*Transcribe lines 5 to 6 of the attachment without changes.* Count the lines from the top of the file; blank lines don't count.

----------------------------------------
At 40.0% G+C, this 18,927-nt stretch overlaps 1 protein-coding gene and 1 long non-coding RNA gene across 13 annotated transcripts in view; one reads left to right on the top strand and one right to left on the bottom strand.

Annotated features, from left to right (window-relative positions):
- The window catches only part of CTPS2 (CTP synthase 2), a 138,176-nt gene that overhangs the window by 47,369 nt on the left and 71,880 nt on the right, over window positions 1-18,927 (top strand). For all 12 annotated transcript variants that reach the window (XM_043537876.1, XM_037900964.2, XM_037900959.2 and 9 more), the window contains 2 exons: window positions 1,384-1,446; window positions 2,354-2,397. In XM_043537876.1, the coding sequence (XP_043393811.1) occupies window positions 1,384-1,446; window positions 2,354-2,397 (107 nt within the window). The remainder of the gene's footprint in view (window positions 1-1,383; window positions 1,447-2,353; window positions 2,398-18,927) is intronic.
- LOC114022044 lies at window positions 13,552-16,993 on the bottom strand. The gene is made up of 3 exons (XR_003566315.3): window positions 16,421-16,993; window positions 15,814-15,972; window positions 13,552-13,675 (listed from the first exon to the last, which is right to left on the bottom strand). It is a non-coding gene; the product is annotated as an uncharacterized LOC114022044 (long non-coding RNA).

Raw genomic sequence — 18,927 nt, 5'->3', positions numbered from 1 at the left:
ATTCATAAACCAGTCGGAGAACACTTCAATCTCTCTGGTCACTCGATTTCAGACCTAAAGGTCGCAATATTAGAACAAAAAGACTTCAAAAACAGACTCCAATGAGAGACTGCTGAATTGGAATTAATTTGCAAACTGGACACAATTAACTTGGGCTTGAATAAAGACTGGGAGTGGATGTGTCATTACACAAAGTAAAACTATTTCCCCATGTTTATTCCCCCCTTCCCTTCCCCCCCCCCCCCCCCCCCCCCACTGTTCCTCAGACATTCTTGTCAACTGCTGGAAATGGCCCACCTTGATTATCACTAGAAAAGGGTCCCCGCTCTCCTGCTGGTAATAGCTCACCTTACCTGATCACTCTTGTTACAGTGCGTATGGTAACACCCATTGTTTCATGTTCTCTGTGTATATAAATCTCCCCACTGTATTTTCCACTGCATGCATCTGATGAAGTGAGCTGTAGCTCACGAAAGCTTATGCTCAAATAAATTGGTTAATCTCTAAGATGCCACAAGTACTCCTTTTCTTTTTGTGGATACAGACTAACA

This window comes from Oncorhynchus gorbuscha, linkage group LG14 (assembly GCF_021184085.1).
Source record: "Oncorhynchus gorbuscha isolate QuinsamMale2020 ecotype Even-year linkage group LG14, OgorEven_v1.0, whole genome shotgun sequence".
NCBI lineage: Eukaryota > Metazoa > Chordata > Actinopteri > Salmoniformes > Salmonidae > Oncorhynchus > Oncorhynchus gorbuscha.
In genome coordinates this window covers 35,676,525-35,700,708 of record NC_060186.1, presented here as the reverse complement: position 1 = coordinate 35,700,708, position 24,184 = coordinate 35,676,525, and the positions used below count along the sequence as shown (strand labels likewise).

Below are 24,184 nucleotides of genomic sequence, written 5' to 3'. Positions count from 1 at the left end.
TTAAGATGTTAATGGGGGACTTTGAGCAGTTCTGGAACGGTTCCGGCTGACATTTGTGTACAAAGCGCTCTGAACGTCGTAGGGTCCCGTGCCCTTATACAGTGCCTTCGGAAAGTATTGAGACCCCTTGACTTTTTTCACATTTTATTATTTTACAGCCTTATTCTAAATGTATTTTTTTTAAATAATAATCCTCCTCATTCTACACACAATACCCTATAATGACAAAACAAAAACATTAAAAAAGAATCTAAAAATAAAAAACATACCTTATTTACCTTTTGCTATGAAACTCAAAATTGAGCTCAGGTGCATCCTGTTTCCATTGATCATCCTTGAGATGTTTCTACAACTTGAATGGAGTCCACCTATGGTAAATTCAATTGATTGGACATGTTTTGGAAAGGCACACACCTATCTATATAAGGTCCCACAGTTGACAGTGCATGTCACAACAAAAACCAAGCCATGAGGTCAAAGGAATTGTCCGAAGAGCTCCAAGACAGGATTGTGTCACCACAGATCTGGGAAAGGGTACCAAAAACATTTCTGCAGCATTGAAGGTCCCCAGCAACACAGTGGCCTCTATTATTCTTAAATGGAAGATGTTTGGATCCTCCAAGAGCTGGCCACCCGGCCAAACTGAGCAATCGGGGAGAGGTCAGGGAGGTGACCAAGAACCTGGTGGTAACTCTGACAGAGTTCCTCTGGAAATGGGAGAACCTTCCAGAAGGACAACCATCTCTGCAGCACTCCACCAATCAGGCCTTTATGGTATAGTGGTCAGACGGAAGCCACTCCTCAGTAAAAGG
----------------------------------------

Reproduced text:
Raw genomic sequence — 18,927 nt, 5'->3', positions numbered from 1 at the left:
ATTCATAAACCAGTCGGAGAACACTTCAATCTCTCTGGTCACTCGATTTCAGACCTAAAGGTCGCAATATTAGAACAAAAAGACTTCAAAAACAGACTCCAATGAGAGACTGCTGAATTGGAATTAATTTGCAAACTGGACACAATTAACTTGGGCTTGAATAAAGACTGGGAGTGGATGTGTCATTACACAAAGTAAAACTATTTCCCCATGTTTATTCCCCCCTTCCCTTCCCCCCCCCCCCCCCCCCCCCCACTGTTCCTCAGACATTCTTGTCAACTGCTGGAAATGGCCCACCTTGATTATCACTAGAAAAGGGTCCCCGCTCTCCTGCTGGTAATAGCTCACCTTACCTGATCACTCTTGTTACAGTGCGTATGGTAACACCCATTGTTTCATGTTCTCTGTGTATATAAATCTCCCCACTGTATTTTCCACTGCATGCATCTGATGAAGTGAGCTGTAGCTCACGAAAGCTTATGCTCAAATAAATTGGTTAATCTCTAAGATGCCACAAGTACTCCTTTTCTTTTTGTGGATACAGACTAACA